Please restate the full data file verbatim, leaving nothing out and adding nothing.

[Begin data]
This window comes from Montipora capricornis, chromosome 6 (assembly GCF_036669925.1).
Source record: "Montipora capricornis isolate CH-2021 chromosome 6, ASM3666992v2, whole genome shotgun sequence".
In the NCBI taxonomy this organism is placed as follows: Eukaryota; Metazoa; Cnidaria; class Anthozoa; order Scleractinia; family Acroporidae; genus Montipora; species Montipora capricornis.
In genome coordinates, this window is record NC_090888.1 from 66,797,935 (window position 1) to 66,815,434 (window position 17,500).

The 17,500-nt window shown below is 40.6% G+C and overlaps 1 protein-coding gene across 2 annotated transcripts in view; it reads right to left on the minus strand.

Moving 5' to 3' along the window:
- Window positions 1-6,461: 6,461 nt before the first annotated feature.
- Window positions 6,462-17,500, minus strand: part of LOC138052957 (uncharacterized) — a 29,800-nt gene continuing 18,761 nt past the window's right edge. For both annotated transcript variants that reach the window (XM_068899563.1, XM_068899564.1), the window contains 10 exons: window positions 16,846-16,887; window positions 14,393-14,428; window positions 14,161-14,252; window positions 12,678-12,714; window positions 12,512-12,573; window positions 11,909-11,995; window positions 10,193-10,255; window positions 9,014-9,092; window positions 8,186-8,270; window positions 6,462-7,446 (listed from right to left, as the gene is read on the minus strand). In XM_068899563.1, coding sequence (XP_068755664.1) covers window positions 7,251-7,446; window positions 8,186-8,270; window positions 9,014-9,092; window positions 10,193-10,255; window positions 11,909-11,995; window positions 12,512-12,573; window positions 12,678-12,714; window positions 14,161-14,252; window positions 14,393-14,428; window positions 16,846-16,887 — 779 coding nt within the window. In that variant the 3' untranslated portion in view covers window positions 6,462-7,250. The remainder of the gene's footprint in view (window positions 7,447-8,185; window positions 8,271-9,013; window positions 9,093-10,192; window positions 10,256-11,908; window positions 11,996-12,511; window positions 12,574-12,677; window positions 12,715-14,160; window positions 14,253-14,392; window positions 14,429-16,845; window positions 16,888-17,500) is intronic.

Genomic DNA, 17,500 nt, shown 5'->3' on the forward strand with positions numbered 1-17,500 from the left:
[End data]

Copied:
This window comes from Montipora capricornis, chromosome 6 (assembly GCF_036669925.1).
Source record: "Montipora capricornis isolate CH-2021 chromosome 6, ASM3666992v2, whole genome shotgun sequence".
In the NCBI taxonomy this organism is placed as follows: Eukaryota; Metazoa; Cnidaria; class Anthozoa; order Scleractinia; family Acroporidae; genus Montipora; species Montipora capricornis.
In genome coordinates, this window is record NC_090888.1 from 66,797,935 (window position 1) to 66,815,434 (window position 17,500).

The 17,500-nt window shown below is 40.6% G+C and overlaps 1 protein-coding gene across 2 annotated transcripts in view; it reads right to left on the minus strand.

Moving 5' to 3' along the window:
- Window positions 1-6,461: 6,461 nt before the first annotated feature.
- Window positions 6,462-17,500, minus strand: part of LOC138052957 (uncharacterized) — a 29,800-nt gene continuing 18,761 nt past the window's right edge. For both annotated transcript variants that reach the window (XM_068899563.1, XM_068899564.1), the window contains 10 exons: window positions 16,846-16,887; window positions 14,393-14,428; window positions 14,161-14,252; window positions 12,678-12,714; window positions 12,512-12,573; window positions 11,909-11,995; window positions 10,193-10,255; window positions 9,014-9,092; window positions 8,186-8,270; window positions 6,462-7,446 (listed from right to left, as the gene is read on the minus strand). In XM_068899563.1, coding sequence (XP_068755664.1) covers window positions 7,251-7,446; window positions 8,186-8,270; window positions 9,014-9,092; window positions 10,193-10,255; window positions 11,909-11,995; window positions 12,512-12,573; window positions 12,678-12,714; window positions 14,161-14,252; window positions 14,393-14,428; window positions 16,846-16,887 — 779 coding nt within the window. In that variant the 3' untranslated portion in view covers window positions 6,462-7,250. The remainder of the gene's footprint in view (window positions 7,447-8,185; window positions 8,271-9,013; window positions 9,093-10,192; window positions 10,256-11,908; window positions 11,996-12,511; window positions 12,574-12,677; window positions 12,715-14,160; window positions 14,253-14,392; window positions 14,429-16,845; window positions 16,888-17,500) is intronic.

Genomic DNA, 17,500 nt, shown 5'->3' on the forward strand with positions numbered 1-17,500 from the left: